It isn’t enough for an employee to show that he or she was replaced by a younger person, although this fact can serve to strengthen a claim under the ADEA. An employer can only be held liable for age discrimination if the employee can show that an intentional action was taken against the employee because of the employee’s age.
It’s considered age discrimination if you directly told applicants you were looking for young workers only or if you stated in the job application/job posting that the job was only for young adults.
You can, however, tell a person that they do not meet the job requirements or are overqualified during an interview. A lot of companies hire at job fairs where they can meet potential candidates face to face before interviewing or they require applicants to bring in their resume and can meet the person before interviewing. You can not commit age discrimination if the applicant has not even been interviewed for the job because they were never a potential candidate.
What about Failure to hire cases?
So-called “Failure to Hire” cases are notoriously hard to bring and even harder to prove. As long as the organization ends up hiring someone who is qualified for the job, how could you ever prove that they were rejected because of age? It’s not as though the organization is going to publish the new hire’s age for all the other candidates to see.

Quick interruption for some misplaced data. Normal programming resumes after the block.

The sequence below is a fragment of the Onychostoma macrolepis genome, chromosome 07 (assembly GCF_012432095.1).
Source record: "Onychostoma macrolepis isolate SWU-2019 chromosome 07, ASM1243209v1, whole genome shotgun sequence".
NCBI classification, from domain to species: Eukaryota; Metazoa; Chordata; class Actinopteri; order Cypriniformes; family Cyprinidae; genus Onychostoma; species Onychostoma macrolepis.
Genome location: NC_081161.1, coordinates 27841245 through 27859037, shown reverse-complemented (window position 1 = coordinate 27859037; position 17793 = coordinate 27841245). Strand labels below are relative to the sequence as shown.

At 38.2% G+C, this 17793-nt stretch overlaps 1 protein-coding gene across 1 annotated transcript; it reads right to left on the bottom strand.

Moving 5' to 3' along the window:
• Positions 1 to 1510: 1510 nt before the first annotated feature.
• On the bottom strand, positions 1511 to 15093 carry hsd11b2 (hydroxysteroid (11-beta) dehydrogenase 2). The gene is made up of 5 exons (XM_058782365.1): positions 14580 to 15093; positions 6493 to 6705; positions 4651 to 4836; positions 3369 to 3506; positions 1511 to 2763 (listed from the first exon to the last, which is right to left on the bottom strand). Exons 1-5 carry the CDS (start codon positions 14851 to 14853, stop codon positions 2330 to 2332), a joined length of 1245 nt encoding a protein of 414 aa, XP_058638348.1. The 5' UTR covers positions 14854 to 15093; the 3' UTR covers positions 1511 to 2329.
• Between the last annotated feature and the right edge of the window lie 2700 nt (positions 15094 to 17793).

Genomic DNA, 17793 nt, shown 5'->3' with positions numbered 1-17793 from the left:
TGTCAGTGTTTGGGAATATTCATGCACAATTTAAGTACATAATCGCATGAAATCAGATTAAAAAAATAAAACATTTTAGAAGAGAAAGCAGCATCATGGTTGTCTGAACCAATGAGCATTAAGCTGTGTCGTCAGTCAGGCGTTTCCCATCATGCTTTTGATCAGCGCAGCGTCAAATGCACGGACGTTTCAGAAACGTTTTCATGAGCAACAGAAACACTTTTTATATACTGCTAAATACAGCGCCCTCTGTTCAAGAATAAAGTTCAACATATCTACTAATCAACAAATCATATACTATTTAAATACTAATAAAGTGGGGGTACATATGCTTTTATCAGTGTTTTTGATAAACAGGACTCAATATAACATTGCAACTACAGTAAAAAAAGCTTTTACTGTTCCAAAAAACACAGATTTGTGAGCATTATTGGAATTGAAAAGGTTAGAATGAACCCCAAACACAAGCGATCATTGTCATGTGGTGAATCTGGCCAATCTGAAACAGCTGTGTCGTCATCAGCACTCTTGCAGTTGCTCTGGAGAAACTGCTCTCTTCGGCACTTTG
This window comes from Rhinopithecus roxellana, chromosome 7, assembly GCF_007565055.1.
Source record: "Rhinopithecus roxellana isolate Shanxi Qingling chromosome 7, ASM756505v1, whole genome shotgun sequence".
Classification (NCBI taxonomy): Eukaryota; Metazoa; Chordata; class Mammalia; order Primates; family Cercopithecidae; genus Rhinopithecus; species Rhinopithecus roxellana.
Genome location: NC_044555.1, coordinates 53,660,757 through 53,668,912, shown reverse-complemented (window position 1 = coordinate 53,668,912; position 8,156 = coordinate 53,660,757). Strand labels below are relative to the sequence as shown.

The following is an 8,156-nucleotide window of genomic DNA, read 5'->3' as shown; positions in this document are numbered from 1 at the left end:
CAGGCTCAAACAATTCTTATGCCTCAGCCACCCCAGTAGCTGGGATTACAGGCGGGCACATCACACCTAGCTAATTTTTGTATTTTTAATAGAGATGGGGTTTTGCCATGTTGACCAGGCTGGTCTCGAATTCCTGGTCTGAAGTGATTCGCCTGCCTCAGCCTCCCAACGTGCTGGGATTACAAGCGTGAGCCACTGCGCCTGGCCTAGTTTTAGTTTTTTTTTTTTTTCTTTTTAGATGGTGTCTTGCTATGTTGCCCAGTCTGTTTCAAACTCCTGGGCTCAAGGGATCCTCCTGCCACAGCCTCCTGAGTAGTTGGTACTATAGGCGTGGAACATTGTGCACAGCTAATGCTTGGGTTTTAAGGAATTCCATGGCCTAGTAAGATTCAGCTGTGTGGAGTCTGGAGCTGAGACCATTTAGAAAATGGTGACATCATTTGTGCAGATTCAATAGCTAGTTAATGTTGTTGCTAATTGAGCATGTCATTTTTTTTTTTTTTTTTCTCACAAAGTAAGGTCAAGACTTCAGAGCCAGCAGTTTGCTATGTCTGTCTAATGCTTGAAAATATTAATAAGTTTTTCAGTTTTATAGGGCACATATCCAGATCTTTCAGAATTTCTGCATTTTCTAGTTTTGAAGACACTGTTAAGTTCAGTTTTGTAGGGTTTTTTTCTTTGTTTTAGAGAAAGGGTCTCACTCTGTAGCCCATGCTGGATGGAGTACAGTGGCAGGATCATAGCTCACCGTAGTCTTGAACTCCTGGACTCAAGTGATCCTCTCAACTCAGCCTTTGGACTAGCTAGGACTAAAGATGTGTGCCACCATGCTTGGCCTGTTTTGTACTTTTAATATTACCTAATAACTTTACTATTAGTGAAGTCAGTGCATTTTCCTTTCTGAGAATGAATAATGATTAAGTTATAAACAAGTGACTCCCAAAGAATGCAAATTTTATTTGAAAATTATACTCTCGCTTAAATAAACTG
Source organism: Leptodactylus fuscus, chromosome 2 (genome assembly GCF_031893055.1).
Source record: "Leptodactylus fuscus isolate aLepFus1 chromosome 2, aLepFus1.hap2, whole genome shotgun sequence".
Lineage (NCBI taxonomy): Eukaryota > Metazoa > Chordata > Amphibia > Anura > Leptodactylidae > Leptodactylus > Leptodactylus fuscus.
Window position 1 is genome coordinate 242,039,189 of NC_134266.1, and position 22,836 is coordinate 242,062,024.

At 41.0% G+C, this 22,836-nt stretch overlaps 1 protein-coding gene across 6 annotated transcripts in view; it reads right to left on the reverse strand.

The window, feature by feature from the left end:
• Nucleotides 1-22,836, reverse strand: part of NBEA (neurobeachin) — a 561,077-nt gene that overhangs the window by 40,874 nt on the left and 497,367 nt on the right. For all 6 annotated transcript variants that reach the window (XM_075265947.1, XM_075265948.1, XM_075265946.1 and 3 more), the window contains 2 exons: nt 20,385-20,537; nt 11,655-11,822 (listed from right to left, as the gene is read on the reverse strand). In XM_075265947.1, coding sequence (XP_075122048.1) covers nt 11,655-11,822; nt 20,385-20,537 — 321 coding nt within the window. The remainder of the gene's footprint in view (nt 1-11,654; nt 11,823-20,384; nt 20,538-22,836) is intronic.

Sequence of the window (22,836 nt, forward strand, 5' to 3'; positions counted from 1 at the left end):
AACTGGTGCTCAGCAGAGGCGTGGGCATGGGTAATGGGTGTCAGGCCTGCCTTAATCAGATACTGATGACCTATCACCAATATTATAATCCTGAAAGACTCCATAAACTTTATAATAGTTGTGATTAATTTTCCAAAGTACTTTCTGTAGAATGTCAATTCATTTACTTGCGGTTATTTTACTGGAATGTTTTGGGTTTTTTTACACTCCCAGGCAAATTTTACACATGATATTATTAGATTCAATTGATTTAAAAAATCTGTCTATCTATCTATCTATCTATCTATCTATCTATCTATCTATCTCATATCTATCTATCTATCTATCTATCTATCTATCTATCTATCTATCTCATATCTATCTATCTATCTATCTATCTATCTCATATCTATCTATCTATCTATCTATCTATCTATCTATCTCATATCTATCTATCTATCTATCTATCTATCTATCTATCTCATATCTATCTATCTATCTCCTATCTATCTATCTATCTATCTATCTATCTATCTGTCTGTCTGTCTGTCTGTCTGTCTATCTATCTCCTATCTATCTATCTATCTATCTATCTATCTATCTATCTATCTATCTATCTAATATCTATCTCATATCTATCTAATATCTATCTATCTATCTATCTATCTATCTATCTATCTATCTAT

It’s unlawful to reject a job-seeker because s/he’s over forty, but it’s perfectly legal to decline to hire someone because he or she is a Capricorn, a knitter, or a Golden State Warrior fan. It’s legal to refuse to hire someone because they’re Republican or because they’re vegan.
You can say to a job-seeker “You’re too ugly to work for me” without breaking any laws. In other words, older job-seekers aren’t the only ones being discriminated against.
U.S. Equal Employment Opportunity Commission
The law forbids discrimination when it comes to any aspect of employment, including hiring, firing, pay, job assignments, promotions, layoff, training, fringe benefits, and any other term or condition of employment. It is unlawful to harass a person because of his or her age.
Harassment can include offensive remarks about a person’s age. Although the law doesn’t prohibit simple teasing, offhand comments, or isolated incidents that aren’t very serious, harassment is illegal when it is so frequent or severe that it creates a hostile or offensive work environment or when it results in an adverse employment decision (such as the victim being fired or demoted).
The harasser can be the victim’s supervisor, a supervisor in another area, a co-worker, or someone who is not an employee of the employer, such as a client or customer.
Special thanks to Tymber H. from FancyHands, who compiled the list of articles and extracted useful information.